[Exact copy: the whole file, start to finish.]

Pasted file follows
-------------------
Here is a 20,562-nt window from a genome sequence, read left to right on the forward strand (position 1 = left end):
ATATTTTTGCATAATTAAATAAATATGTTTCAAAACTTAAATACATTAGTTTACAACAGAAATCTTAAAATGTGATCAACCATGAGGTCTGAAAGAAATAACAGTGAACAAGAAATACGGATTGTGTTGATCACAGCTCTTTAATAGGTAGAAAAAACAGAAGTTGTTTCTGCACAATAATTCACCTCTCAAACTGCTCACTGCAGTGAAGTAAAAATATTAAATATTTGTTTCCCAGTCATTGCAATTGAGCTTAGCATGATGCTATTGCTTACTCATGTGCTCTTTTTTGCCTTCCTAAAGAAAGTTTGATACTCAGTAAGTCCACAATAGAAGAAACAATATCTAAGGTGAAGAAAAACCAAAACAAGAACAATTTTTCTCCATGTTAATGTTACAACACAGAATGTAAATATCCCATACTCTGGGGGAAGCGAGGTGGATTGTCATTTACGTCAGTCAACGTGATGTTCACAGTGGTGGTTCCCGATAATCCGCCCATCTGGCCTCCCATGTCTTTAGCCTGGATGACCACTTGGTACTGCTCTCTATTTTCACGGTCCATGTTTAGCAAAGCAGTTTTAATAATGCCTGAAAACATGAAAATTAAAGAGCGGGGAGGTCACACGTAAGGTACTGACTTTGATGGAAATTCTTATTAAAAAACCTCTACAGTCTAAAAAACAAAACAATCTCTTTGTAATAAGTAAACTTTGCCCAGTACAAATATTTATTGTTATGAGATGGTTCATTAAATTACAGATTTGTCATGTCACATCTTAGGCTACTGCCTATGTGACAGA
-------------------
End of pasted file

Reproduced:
Here is a 20,562-nt window from a genome sequence, read left to right on the forward strand (position 1 = left end):
ATATTTTTGCATAATTAAATAAATATGTTTCAAAACTTAAATACATTAGTTTACAACAGAAATCTTAAAATGTGATCAACCATGAGGTCTGAAAGAAATAACAGTGAACAAGAAATACGGATTGTGTTGATCACAGCTCTTTAATAGGTAGAAAAAACAGAAGTTGTTTCTGCACAATAATTCACCTCTCAAACTGCTCACTGCAGTGAAGTAAAAATATTAAATATTTGTTTCCCAGTCATTGCAATTGAGCTTAGCATGATGCTATTGCTTACTCATGTGCTCTTTTTTGCCTTCCTAAAGAAAGTTTGATACTCAGTAAGTCCACAATAGAAGAAACAATATCTAAGGTGAAGAAAAACCAAAACAAGAACAATTTTTCTCCATGTTAATGTTACAACACAGAATGTAAATATCCCATACTCTGGGGGAAGCGAGGTGGATTGTCATTTACGTCAGTCAACGTGATGTTCACAGTGGTGGTTCCCGATAATCCGCCCATCTGGCCTCCCATGTCTTTAGCCTGGATGACCACTTGGTACTGCTCTCTATTTTCACGGTCCATGTTTAGCAAAGCAGTTTTAATAATGCCTGAAAACATGAAAATTAAAGAGCGGGGAGGTCACACGTAAGGTACTGACTTTGATGGAAATTCTTATTAAAAAACCTCTACAGTCTAAAAAACAAAACAATCTCTTTGTAATAAGTAAACTTTGCCCAGTACAAATATTTATTGTTATGAGATGGTTCATTAAATTACAGATTTGTCATGTCACATCTTAGGCTACTGCCTATGTGACAGA